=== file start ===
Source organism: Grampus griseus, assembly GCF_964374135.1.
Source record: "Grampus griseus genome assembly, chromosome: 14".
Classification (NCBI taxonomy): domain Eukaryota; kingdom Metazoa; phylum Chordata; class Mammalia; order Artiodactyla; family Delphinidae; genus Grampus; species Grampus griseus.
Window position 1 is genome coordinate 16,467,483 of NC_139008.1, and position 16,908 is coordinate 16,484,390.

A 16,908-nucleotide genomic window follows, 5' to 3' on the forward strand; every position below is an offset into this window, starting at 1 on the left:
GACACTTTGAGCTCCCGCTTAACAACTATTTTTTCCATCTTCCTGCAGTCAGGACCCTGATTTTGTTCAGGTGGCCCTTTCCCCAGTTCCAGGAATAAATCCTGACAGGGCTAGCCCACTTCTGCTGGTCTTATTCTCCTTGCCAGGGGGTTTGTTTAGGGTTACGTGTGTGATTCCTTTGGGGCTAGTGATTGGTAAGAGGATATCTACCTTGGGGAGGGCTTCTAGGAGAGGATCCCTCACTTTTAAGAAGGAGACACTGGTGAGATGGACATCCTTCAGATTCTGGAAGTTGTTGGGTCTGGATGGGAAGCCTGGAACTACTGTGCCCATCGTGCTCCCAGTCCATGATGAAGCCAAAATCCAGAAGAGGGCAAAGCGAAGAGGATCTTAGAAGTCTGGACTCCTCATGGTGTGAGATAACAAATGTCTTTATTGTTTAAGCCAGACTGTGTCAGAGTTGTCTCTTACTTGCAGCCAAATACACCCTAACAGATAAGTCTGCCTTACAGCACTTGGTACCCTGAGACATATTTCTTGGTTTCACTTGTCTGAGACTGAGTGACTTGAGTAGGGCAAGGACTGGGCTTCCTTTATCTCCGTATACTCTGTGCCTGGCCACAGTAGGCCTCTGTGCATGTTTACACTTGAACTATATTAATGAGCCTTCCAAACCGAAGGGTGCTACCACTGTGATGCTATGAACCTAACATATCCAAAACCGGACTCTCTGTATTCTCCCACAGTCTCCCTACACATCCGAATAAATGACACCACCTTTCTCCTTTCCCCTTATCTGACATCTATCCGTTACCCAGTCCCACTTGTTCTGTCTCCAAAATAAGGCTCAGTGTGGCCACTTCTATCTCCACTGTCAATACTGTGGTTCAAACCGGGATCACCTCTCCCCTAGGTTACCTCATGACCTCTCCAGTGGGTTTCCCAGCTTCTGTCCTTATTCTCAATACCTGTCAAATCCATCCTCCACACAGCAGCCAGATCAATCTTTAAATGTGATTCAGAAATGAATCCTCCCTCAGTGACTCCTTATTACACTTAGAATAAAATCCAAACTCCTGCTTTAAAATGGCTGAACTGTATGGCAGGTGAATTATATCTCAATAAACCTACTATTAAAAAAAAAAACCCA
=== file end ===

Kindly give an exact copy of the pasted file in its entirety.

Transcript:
Source organism: Grampus griseus, assembly GCF_964374135.1.
Source record: "Grampus griseus genome assembly, chromosome: 14".
Classification (NCBI taxonomy): domain Eukaryota; kingdom Metazoa; phylum Chordata; class Mammalia; order Artiodactyla; family Delphinidae; genus Grampus; species Grampus griseus.
Window position 1 is genome coordinate 16,467,483 of NC_139008.1, and position 16,908 is coordinate 16,484,390.

A 16,908-nucleotide genomic window follows, 5' to 3' on the forward strand; every position below is an offset into this window, starting at 1 on the left:
GACACTTTGAGCTCCCGCTTAACAACTATTTTTTCCATCTTCCTGCAGTCAGGACCCTGATTTTGTTCAGGTGGCCCTTTCCCCAGTTCCAGGAATAAATCCTGACAGGGCTAGCCCACTTCTGCTGGTCTTATTCTCCTTGCCAGGGGGTTTGTTTAGGGTTACGTGTGTGATTCCTTTGGGGCTAGTGATTGGTAAGAGGATATCTACCTTGGGGAGGGCTTCTAGGAGAGGATCCCTCACTTTTAAGAAGGAGACACTGGTGAGATGGACATCCTTCAGATTCTGGAAGTTGTTGGGTCTGGATGGGAAGCCTGGAACTACTGTGCCCATCGTGCTCCCAGTCCATGATGAAGCCAAAATCCAGAAGAGGGCAAAGCGAAGAGGATCTTAGAAGTCTGGACTCCTCATGGTGTGAGATAACAAATGTCTTTATTGTTTAAGCCAGACTGTGTCAGAGTTGTCTCTTACTTGCAGCCAAATACACCCTAACAGATAAGTCTGCCTTACAGCACTTGGTACCCTGAGACATATTTCTTGGTTTCACTTGTCTGAGACTGAGTGACTTGAGTAGGGCAAGGACTGGGCTTCCTTTATCTCCGTATACTCTGTGCCTGGCCACAGTAGGCCTCTGTGCATGTTTACACTTGAACTATATTAATGAGCCTTCCAAACCGAAGGGTGCTACCACTGTGATGCTATGAACCTAACATATCCAAAACCGGACTCTCTGTATTCTCCCACAGTCTCCCTACACATCCGAATAAATGACACCACCTTTCTCCTTTCCCCTTATCTGACATCTATCCGTTACCCAGTCCCACTTGTTCTGTCTCCAAAATAAGGCTCAGTGTGGCCACTTCTATCTCCACTGTCAATACTGTGGTTCAAACCGGGATCACCTCTCCCCTAGGTTACCTCATGACCTCTCCAGTGGGTTTCCCAGCTTCTGTCCTTATTCTCAATACCTGTCAAATCCATCCTCCACACAGCAGCCAGATCAATCTTTAAATGTGATTCAGAAATGAATCCTCCCTCAGTGACTCCTTATTACACTTAGAATAAAATCCAAACTCCTGCTTTAAAATGGCTGAACTGTATGGCAGGTGAATTATATCTCAATAAACCTACTATTAAAAAAAAAAACCCA